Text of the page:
The NBA has already lost an enormous amount of money during the two months in which the season has been suspended, but that is only the beginning. As the league grapples with potentially reopening in order to hold a postseason, it has to consider the enormous financial ramifications of what canceling the season might mean. 

According to The Athletic's Sam Amick, approximately $900 million in television revenue would be lost if the NBA canceled the playoffs. That does not include the revenue that will be lost from local television deals if the regular season does not resume. Regional sports networks are owed at least 70 games in those deals, and most teams are currently in the mid-60s. 

Even if the league were to resume the regular season and get to 70 games in order to satisfy those contracts, there is still the matter of lost gate revenue from both the regular season and postseason. A recent estimate suggested that 40 percent of the NBA's revenue is derived from fans attending games. Without them, virtually everything comes from television. That is the driving force behind potentially restarting the season from a financial perspective. The league is already bleeding. Losing the postseason as well would be financially devastating.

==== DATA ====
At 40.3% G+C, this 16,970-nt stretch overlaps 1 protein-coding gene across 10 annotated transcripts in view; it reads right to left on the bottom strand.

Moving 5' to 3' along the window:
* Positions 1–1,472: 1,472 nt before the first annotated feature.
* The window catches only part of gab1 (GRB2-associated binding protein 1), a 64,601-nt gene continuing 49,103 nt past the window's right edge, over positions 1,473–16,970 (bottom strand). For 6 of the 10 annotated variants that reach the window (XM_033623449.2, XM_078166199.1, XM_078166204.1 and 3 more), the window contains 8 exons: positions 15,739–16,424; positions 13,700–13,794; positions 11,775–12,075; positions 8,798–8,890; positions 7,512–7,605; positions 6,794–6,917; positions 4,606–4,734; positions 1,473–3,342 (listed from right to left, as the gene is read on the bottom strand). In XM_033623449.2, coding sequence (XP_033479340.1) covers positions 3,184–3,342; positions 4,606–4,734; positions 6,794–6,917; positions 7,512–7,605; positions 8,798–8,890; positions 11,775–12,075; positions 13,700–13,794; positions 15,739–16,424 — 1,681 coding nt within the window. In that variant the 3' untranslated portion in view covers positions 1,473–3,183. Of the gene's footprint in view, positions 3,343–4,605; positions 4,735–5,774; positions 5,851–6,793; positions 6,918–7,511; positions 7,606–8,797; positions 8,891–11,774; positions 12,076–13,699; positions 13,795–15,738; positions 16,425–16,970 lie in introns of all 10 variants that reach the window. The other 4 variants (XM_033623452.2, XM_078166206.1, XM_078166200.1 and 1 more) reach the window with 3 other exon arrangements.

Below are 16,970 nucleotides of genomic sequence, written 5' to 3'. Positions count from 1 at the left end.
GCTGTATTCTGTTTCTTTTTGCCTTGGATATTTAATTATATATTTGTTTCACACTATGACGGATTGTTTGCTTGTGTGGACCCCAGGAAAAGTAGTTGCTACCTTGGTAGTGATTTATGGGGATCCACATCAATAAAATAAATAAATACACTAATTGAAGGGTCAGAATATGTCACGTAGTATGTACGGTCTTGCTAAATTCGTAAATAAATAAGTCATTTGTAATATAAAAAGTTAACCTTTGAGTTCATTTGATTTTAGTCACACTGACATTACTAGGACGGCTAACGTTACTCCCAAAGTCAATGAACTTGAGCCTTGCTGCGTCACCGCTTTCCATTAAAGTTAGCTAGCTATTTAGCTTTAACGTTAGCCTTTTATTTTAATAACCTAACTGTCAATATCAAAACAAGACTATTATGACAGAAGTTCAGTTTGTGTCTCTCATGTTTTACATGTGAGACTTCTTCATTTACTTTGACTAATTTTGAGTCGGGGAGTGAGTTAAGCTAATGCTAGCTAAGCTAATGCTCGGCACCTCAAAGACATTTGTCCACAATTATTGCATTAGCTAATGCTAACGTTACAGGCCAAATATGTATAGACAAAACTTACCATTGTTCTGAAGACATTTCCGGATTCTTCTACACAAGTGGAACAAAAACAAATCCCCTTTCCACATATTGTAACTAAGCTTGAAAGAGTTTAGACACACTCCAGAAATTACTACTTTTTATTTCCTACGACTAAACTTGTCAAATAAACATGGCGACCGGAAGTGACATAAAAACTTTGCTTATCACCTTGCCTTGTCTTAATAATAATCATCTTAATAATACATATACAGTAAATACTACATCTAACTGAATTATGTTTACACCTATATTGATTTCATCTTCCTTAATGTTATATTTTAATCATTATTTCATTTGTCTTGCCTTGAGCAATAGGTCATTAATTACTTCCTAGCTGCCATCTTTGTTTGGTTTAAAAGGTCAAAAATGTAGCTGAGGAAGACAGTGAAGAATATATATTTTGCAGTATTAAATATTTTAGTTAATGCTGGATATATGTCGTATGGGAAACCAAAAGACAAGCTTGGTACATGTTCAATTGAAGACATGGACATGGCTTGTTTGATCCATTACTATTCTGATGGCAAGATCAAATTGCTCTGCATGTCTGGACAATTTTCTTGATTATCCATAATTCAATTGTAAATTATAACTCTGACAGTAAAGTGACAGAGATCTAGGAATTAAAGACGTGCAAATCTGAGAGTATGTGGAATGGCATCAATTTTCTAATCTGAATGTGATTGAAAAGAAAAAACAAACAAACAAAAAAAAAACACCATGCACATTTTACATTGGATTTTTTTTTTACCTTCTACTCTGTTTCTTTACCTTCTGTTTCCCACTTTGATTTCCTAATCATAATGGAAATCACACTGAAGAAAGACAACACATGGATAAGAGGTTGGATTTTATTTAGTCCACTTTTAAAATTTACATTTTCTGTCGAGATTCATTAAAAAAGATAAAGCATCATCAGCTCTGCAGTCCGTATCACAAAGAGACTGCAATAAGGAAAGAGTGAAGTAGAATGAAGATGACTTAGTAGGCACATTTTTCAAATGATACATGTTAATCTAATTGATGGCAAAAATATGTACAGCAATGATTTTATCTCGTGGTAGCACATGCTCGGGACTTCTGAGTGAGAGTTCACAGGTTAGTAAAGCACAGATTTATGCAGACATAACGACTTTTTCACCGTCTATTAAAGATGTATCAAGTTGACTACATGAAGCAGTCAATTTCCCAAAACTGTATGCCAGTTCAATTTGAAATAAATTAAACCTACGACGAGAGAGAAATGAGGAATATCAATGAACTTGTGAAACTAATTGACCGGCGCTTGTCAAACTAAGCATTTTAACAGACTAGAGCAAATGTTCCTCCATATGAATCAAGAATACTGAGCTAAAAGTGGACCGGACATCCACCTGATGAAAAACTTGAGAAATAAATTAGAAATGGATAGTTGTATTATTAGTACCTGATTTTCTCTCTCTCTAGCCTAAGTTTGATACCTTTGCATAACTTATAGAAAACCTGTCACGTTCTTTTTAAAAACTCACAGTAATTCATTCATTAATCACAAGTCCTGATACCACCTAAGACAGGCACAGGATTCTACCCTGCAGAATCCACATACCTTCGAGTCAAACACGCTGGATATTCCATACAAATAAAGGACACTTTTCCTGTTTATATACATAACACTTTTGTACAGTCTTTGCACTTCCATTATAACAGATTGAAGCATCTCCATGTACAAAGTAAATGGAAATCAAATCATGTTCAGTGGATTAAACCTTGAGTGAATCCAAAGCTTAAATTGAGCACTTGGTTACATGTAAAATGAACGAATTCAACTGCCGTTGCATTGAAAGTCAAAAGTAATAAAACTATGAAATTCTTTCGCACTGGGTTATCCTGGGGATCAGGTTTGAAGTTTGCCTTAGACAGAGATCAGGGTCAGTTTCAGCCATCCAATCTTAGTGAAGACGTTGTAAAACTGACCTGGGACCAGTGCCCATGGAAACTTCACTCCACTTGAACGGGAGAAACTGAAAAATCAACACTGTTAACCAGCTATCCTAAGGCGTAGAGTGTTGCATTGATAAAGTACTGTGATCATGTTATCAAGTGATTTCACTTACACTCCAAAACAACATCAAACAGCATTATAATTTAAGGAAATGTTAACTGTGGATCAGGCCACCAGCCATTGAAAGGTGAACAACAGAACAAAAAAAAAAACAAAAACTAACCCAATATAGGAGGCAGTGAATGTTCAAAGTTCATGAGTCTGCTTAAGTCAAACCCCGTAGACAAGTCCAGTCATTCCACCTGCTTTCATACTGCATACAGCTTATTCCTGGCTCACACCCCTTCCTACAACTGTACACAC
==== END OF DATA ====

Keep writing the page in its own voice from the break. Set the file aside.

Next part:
NBA players have already taken 25 percent pay cuts, but even that combined with 10 percent escrow withholdings and money reclaimed from the force majeure clause in the CBA likely won't be enough to offset the lost revenue from this shutdown. A long-term solution will be needed to sort through the wreckage here. That could mean lowering the salary cap or instituting some form of cap smoothing, as has been widely suggested. 

That solution is still a ways off. What matters to the league right now, aside from obviously protecting the health of players and staff, is finding a way to collect that very necessary $900 million. Both the league and its players are sorely in need of that cash infusion.